WSJ

3. As you can see on the map, there is a route (called the Southwest Chief) that runs between Chicago and Los Angeles. Anderson has signaled he wants to alter routes like the Southwest Chief, but some lawmakers are pushing back, arguing those trains are the only viable long-distance transportation options for rural residents.

4. Anderson used to be the CEO of Delta Air Lines, where he was known for a confrontational style.

5. This may frustrate many of you, but to trim costs, Anderson scrapped a plan that would improve wi-fi service along the Northeast Corridor.

            

 


 

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P.S. Here are the disclaimers we know you’ve been waiting to read.

 


 

STARTUP

Venture This: Shotty Top Bunk

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PodShare

Welcome to “Venture This,” where we introduce you to a startup generating buzz. Then you decide: would you invest? 

When you’re having trouble sleeping at night, direct your thoughts to the customers of PodShare, a “co-living” company renting out bunk beds for up to $1,200 a month. PodShare is responding to the California housing crunch in a drastic way, offering 220 beds across five hostel-esque locations in LA and, most recently, one in San Francisco.

  • What comes included at PodShare Venice: Showers with toiletries, some food, wi-fi, computers, a hammock, and stimulating pillow talk.
  • What’s not included: Any privacy or the ability to bring in non-registered guests.

The company’s website describes its ethos: “Millennials don’t own a gym at home, they buy a membership. We don’t subscribe to cable television, we watch Netflix. We don’t buy CDs we stream music. American car sales are on the decline because we Lyft or Uber. ”

Now we throw it to you. Does PodShare make…any sense at all? Would you invest? Vote here.

            

 


 

CALENDAR

The Week Ahead

Last week, Southern California experienced several earthquakes along fault lines and foul lines. Dear tectonic plates and the NBA: This week, let’s take it easy.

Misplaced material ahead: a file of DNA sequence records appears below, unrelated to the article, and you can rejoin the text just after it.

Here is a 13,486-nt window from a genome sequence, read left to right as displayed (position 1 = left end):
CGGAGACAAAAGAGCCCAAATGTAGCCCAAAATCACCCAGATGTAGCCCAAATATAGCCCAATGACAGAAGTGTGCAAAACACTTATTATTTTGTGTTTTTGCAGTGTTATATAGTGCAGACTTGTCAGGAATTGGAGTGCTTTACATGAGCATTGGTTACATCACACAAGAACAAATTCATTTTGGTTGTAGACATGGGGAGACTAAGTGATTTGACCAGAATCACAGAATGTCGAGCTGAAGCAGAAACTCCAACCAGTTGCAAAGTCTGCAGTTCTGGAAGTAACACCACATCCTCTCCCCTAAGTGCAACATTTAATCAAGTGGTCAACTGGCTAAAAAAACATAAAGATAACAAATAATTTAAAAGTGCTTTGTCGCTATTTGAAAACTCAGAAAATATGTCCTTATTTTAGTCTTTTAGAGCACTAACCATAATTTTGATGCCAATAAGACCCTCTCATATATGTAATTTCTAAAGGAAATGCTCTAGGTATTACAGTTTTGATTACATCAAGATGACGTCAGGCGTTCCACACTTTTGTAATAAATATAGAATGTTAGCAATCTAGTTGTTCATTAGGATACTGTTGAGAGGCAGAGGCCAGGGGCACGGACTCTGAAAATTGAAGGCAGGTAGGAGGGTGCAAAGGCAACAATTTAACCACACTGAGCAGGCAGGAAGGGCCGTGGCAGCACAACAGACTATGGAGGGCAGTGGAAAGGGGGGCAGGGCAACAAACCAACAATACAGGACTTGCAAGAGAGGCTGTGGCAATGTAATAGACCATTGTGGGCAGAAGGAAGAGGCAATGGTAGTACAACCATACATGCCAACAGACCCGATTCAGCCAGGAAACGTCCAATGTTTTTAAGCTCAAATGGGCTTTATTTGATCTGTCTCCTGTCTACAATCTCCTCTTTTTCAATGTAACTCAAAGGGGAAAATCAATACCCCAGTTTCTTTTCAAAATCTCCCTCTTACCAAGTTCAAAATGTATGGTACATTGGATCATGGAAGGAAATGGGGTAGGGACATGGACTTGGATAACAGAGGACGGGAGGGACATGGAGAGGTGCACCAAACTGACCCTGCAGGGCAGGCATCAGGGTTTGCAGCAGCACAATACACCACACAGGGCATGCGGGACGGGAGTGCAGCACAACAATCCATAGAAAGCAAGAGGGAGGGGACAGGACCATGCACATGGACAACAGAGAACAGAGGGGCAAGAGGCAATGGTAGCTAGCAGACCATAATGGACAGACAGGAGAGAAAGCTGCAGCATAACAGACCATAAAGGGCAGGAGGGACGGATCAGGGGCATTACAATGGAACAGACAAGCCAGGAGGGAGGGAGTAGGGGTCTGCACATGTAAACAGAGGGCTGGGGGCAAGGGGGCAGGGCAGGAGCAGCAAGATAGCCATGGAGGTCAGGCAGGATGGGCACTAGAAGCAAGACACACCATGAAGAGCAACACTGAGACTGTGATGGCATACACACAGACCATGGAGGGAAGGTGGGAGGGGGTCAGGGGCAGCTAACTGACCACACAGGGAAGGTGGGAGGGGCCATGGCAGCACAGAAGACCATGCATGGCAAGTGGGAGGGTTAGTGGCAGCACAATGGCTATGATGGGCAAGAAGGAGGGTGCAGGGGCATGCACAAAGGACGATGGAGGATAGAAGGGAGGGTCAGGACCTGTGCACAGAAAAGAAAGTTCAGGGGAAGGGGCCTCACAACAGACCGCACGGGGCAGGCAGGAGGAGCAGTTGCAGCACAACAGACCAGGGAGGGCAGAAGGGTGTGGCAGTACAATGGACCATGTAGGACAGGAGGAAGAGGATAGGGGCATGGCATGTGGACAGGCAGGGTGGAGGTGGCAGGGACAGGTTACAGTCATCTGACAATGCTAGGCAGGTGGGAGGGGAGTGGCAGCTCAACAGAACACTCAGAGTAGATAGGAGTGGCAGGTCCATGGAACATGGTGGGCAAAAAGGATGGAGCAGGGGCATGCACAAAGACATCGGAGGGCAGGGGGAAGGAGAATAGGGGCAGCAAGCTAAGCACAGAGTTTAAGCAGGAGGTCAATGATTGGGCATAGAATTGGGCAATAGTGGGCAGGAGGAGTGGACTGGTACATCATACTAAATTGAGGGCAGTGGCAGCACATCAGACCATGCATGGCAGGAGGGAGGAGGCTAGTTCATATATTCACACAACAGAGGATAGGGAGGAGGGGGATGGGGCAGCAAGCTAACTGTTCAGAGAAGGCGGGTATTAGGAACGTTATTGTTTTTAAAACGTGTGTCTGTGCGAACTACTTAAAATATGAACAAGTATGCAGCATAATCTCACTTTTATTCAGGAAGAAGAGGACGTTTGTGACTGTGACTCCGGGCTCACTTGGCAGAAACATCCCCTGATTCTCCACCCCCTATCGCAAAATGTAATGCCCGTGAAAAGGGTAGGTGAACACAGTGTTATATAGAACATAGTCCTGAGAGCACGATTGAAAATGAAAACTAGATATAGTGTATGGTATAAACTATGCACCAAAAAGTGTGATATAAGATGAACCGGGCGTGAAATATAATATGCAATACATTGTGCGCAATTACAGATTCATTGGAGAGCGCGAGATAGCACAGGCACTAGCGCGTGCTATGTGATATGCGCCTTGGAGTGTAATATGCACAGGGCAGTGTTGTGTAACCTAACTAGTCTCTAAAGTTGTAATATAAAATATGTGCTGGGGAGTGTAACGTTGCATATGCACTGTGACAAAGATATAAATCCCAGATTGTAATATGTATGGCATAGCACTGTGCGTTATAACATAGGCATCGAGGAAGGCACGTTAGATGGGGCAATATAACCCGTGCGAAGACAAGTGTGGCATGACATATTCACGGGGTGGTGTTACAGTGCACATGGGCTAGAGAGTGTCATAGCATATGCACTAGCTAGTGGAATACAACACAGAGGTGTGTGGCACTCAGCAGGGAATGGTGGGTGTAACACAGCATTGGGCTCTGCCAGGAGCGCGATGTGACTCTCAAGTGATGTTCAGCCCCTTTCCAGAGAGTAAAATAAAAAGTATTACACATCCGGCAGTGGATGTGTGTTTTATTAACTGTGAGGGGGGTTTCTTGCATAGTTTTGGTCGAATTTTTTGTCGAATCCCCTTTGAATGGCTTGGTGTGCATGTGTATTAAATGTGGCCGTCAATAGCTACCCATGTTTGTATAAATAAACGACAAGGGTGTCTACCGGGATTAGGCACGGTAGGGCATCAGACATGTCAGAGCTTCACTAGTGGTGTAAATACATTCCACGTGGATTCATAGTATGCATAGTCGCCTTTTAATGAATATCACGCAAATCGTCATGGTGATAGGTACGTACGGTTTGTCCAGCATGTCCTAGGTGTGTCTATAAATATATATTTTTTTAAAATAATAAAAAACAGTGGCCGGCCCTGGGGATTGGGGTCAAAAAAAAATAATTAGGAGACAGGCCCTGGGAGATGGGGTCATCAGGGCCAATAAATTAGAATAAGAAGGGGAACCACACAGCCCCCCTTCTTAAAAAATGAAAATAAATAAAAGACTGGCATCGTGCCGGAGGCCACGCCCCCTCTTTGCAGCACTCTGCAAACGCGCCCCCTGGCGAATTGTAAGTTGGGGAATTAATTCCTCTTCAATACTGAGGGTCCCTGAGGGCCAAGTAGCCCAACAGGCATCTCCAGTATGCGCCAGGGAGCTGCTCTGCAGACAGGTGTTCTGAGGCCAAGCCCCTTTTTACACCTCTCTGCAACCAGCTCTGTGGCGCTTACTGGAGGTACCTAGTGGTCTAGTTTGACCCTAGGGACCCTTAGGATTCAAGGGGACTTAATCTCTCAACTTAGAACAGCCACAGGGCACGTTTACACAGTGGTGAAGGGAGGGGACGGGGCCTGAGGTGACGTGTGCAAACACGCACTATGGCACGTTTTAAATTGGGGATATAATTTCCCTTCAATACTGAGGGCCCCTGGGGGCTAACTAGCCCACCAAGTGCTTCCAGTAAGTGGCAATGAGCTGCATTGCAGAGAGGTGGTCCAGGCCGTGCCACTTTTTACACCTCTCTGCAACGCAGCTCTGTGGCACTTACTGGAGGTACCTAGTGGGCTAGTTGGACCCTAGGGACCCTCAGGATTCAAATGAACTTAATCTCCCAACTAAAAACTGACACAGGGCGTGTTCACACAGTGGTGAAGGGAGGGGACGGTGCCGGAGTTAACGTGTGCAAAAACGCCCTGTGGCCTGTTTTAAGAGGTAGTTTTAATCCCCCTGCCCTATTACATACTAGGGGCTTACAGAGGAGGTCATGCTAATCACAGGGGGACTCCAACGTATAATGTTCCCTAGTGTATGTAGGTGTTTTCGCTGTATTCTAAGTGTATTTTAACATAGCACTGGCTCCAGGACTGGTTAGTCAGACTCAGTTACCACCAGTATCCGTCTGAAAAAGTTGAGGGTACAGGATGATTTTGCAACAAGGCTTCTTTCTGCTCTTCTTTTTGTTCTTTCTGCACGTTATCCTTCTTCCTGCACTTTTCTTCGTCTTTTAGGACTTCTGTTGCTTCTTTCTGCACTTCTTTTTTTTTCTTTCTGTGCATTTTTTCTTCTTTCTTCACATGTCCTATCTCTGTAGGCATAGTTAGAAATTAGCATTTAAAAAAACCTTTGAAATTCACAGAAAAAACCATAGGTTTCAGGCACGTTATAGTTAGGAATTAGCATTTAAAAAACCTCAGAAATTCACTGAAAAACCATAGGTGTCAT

Monday: National Pretend You Care What Your Coworkers Did For July Fourth Day; MLB Home Run Derby

Tuesday: Small business optimism; earnings (Levi’s, PepsiCo)

Wednesday: Jerome Powell begins two days of testimony on the Hill; Fed minutes; wholesale trade data; earnings (Bed Bath & Beyond)

Thursday: CPI inflation data; Treasury budget; earnings (Delta Air Lines); get a brain freeze with a free Slurpee from 7-Eleven

Friday: Producer-level inflation data

            

 


 

WHAT ELSE IS BREWING
  • Billionaire former fund manager Jeffrey Epstein was arrested on sex trafficking charges related to his alleged abuse of minors for over a decade. He’s expected to appear in federal court on Monday.
  • Boeing said that Saudi airline flyadeal canceled a provisional order for 30 737 Max aircraft.
  • Mad magazine, which hit a circulation peak of 2.8 million in 1973, will stop printing new material.
  • Chris Cline, a West Virginia coal magnate, died in a helicopter crash in the Bahamas.

 


 

BREAKROOM

Brew’s Bets

  • Ah, summer. The season of outdoor social obligations that still require pants. Revtown’s soft, breezy denim will keep you cool, even when it’s hot.*
  • Tech is changing customer service. Get insights from over 3,500 global service leaders and agents in Salesforce’s State of Service research. Learn how AI is impacting the future of customer service (and more) here.*
  • After you read the Brew, you’re probably going to knock out a bunch of emails that piled up over the holiday. Here’s a graphic from Dani Donovan to help you out.

I’ve been working on being more conscious of how I write emails, and made this handy printable guide! I have a bad habit of overusing exclamation points, emojis, and qualifiers like “just† and “possibly† to sound extra-friendly and non-threatening in...

@Danidonovan

*This is a sponsored post

Greater Than or Less Than

  1. Xerox stock year-to-date performance // Microsoft stock year-to-date performance
  2. Average U.S. monthly job growth in 2019 so far // Average U.S. monthly job growth in 2018
  3. Distance from NYC to London // Length of the Nile river
  4. Number of Bed Bath & Beyond stores // Number of Nordstrom stores

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BREAKROOM ANSWERS

Greater Than or Less Than

  1. Greater than. Xerox stock is up over 80% in 2019.
  2. Less than. At 172,000 jobs created/month, 2019 is a step behind the 223,000 jobs/month created in 2018.
  3. Less than. The Nile is longer than the distance from NYC to London.
  4. Greater than. There are fewer than 400 Nordstrom locations while Bed Bath & Beyond has over 1,000.